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Title: Foamed bitumen stabilised sandstone aggregates
Author: Haji Abdul Karim, Roslinah
ISNI:       0000 0004 5920 1253
Awarding Body: University of Nottingham
Current Institution: University of Nottingham
Date of Award: 2015
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Roads form a key element for the expansion of economy and development of a country. As with most countries, Brunei Darussalam has been facing a rapid development to meet the economic growth that requires an efficient road network. Therefore, the scarcity of conventional road aggregates in Brunei Darussalam means that the country has a strong dependence on imported aggregates from overseas to construct quality roads. Further restrictions on local road specifications make it almost impossible to include low quality granular materials. The study reported in this thesis was undertaken on the basis that the dependence on overseas resources is not a viable long- term solution. The research task has been, therefore, to ascertain the quality of local sandstones for road construction and then to propose means to upgrade their performance quality for optimum utilisation in cost effective applications. This study focused on the road base layer since that is where most aggregate is used. The approach used for this study was to identify the common rock in Brunei Darussalam and review the candidate treatment methods. A weighted matrix for these candidate treatment methods was constructed to determine the overall ranking with selected key criteria on the basis of the local climatic condition, construction preferences and traditions. From the reviews, Foamed bitumen was selected as a feasible treatment method that can improve the sandstone characteristics under local conditions. Three curing conditions were adopted in this study, simulating extreme field conditions in Brunei Darussalam, to characterise the mechanical properties of foamed bitumen stabilised sandstone mixtures, termed 'foam mix'. The following tests were conducted: • The response of stiffness modulus behaviour in the foam mix produced at different levels of mixing moisture content and cement content under dry and wet conditions was measured to study the mixing moisture content (MMC) in foam mix design. • A humid curing study was performed to indicate the short term stiffness of foam mixes in order to aid in the prediction of the delay necessary before a road comprising these foam mixes could be opened to traffic, and to determine how curing time and moisture content affect the development of stiffness modulus with and without cement. • A preliminary investigation was carried out into the potential of coir fibres as a reinforcement agent in the foam mix, measuring its effect on stiffness modulus, tensile strength and permanent deformation. • Being sensitive to moisture, the climatic durability of foam mix was further assessed by studying the effect of dry/wet cycles on the stiffness modulus incorporating other additives such as hydrated lime and pre-blended bitumen with wet fix. • Microscopic analysis has been undertaken as a guide to characterise the microstructure of the foam mix incorporating additives such as cement and coir fibres in order to support the laboratory findings. The laboratory results confirmed that the stiffness behaviour of the foam mix could be influenced by the amount of MMC, cement content and humidity of the environment. It was found that the foam mix with 1% cement (by mass of dried aggregates) at MMC, 70% of OMC, produced a durable mixture with a high stiffness modulus value in both dry and wet conditions as well as when subjected to the effect of alternate dry and wet cycles. The investigation on the potential of coir fibre to reinforce the foam mix indicated that the fibre did help to prevent large cracks in the foam mixes but unfortunately the reinforced foam mixes were easily damaged under a wet environment.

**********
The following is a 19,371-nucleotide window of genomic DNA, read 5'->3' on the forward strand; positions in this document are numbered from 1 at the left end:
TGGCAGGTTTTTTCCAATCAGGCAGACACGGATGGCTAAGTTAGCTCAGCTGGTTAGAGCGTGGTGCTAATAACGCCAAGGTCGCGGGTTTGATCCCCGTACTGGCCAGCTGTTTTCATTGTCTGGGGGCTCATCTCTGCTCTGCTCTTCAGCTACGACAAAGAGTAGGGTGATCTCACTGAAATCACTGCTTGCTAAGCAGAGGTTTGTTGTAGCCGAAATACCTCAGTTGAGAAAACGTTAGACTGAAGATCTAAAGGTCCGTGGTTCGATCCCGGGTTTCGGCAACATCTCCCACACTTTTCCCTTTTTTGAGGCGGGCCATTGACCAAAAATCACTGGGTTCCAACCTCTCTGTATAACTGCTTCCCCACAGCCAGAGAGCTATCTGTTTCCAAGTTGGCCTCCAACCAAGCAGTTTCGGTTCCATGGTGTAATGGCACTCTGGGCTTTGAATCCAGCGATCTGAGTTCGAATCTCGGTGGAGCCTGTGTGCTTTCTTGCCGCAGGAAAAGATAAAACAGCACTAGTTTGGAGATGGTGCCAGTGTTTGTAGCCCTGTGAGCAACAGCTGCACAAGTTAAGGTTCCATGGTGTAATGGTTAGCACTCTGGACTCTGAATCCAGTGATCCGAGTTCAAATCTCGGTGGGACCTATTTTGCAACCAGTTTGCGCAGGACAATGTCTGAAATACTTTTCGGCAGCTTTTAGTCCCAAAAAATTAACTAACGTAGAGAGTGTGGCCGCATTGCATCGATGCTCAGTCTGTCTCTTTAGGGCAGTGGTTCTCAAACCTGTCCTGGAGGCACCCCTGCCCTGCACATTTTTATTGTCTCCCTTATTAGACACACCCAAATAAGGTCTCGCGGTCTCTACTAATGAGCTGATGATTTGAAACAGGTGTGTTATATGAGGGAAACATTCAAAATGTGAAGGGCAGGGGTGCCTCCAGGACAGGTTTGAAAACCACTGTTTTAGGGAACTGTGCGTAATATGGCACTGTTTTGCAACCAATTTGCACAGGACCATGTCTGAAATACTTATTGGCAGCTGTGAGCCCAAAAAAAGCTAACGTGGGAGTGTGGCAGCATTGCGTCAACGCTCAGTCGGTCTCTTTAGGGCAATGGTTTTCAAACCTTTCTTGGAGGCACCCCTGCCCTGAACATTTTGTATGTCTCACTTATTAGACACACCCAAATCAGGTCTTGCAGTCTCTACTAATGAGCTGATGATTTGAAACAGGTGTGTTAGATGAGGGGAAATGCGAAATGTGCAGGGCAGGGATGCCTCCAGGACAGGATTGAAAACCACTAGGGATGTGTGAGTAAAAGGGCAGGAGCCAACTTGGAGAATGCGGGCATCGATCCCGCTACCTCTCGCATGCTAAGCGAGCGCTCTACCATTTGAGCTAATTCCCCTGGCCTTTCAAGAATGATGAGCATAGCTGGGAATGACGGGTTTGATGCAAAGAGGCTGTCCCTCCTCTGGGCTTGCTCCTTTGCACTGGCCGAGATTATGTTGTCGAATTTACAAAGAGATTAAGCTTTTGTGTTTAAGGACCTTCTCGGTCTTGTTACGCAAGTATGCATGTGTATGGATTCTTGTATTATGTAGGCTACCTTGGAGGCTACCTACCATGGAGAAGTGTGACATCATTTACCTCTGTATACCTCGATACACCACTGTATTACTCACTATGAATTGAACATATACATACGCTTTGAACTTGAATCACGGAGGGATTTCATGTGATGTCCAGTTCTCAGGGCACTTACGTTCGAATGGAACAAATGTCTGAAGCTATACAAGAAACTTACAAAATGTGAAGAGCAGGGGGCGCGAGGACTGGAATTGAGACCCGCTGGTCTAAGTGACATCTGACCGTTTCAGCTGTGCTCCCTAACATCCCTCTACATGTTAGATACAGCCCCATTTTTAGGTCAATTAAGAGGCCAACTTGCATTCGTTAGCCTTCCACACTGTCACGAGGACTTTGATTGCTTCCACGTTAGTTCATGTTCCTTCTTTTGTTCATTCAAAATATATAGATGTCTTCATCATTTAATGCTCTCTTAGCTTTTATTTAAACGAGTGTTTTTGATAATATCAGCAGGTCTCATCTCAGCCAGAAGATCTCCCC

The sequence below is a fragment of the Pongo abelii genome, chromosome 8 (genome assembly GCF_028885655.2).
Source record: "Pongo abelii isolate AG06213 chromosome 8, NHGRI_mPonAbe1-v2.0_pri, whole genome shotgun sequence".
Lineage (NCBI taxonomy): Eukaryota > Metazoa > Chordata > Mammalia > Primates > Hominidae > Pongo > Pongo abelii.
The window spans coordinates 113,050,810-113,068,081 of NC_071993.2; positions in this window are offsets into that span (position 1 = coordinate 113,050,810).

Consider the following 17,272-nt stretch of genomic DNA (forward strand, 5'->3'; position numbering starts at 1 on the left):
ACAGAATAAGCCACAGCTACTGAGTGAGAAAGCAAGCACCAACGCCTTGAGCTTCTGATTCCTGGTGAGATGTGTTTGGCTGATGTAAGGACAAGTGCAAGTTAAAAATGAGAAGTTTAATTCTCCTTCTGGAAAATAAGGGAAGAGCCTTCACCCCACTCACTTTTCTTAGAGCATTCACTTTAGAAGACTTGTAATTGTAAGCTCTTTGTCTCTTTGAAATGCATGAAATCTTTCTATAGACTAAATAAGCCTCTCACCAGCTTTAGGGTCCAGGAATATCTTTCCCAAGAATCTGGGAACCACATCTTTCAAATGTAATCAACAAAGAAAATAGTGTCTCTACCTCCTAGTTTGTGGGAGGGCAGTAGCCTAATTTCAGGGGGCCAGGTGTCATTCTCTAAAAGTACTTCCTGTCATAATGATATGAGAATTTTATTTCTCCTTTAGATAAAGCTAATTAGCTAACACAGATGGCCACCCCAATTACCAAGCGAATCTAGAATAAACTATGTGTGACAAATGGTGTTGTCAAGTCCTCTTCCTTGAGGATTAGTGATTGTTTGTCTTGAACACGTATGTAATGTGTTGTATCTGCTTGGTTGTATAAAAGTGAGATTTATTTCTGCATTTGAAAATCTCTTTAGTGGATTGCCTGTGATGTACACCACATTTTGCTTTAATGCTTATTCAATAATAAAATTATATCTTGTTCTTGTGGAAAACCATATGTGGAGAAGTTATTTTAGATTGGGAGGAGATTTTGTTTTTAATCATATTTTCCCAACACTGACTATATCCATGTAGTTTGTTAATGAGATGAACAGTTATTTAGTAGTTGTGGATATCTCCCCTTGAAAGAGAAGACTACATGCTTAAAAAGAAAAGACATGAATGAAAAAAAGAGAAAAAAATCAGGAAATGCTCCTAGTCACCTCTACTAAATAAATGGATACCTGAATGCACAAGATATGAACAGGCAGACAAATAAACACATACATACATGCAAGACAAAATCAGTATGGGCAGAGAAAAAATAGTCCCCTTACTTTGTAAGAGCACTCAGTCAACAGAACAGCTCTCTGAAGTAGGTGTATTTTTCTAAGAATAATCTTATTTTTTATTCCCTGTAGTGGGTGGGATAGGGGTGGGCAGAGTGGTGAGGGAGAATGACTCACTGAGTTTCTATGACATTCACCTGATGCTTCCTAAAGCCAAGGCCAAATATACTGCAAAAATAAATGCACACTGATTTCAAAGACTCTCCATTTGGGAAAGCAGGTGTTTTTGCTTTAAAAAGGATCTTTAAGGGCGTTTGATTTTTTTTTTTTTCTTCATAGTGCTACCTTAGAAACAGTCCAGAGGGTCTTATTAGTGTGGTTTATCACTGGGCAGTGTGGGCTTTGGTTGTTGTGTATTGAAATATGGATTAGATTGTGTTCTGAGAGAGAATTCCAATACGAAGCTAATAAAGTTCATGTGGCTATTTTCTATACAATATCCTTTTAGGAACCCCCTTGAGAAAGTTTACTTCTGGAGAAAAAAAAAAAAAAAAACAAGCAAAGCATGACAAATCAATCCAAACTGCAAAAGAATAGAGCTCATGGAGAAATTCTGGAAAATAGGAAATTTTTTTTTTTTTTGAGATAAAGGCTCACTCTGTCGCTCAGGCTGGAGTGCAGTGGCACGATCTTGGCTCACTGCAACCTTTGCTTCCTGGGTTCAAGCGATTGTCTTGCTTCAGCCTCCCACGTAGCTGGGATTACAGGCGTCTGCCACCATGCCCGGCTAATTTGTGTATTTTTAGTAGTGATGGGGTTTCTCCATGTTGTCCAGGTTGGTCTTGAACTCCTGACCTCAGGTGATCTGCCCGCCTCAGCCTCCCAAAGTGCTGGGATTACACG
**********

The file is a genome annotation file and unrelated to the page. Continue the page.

Supervisor: Not available Sponsor: Not available
Qualification Name: Thesis (Ph.D.) Qualification Level: Doctoral
EThOS ID:  DOI: Not available
Keywords: TE Highway engineering. Roads and pavements